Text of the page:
We were hammering down the river at a good 7.2 knots well on the way to the anchorage of our choice at MM39.2 at the Tensaw River cut-off. A short distance before we got there, Chipper lost power and his engine cut off. We turned around and came about to tie him off onto us, we putted at 5.2 knots on our 9.9 outboard, and were caught up by Superior Dreams.

Wm and Jim dropped Chippers anchors as we were afraid ours were not strong enough to hold our two boats. Chippers dingy was out of action too so Superior Dreams cleverly tied up beside us and dropped another anchor, the wind and current was picking up. Roberta was upset and was repeating she had told Jim to fill up at Bobby's. The boys fixed Jim's engine and put gas in to finish the trip. We would urge all boaters have the excellent mechanic at Demopolis go over systems before departing for the last part of Tombigbee and to completely fill up at Bobby's even if you think you have enough gas. Travelling with others as we did is advisable, especially if it is a first trip there, simply because you just cannot predict how well the distance, current and weather will be.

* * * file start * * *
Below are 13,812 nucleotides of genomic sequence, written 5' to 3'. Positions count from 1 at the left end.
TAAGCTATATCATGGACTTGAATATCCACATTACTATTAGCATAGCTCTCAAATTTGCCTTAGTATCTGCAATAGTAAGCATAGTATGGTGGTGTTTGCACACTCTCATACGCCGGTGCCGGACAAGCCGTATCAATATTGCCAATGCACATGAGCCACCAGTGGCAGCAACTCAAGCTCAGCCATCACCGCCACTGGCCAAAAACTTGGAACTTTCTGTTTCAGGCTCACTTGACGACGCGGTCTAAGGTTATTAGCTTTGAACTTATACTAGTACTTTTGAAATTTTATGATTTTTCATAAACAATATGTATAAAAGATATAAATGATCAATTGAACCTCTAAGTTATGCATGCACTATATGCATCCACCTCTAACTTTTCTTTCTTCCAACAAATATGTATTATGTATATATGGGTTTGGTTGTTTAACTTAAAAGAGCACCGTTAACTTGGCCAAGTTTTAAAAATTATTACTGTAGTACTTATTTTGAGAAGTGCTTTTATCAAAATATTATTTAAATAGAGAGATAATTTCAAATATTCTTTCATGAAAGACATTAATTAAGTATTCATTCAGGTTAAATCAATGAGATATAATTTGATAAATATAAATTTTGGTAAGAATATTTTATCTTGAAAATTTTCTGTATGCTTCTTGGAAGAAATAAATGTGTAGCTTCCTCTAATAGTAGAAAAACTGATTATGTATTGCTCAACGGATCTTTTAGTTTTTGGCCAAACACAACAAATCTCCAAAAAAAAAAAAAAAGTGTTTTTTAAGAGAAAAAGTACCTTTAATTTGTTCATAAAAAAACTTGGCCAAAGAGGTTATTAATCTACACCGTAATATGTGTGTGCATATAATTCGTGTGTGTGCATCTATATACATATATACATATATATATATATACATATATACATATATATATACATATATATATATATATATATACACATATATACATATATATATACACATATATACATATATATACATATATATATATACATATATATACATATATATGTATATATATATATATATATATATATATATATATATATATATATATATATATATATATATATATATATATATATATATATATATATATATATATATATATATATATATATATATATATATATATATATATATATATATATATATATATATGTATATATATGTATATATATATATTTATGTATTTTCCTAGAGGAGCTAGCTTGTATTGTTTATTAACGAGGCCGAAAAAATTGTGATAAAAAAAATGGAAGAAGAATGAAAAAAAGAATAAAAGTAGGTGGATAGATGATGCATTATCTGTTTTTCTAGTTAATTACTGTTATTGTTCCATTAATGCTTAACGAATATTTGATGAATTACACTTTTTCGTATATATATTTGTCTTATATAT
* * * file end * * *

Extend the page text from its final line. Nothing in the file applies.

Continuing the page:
The trip into Mobile Bay was exhilarating for little Dreamweaver and her excited crew.

We made it! The ships channel through high-rise central Mobile was busy and the tugs, tows and other commercial shipping came at us from all directions, mostly aiming for us head on! We would pass one, two, then one again and back...this was like driving the Paris Peripheral in reverse! Crikey! This was the arse-bone burn! The swell became stronger as we approached MM0. We hit the open Bay when the weather blew in and we had cresting 3 footers crashing around us. Each trough was the length of the boat, so we bounced across with the wind blowing us to port every time the rudder broke free of a wave. I wedged myself between the tiller and the bench and held onto the stern rail (yes, you bet I had my life jacket on!) We screamed with delight! This is what we love about this ROCKS! I would have raised the sail but the wind would probably have ripped it off . Oh well another day.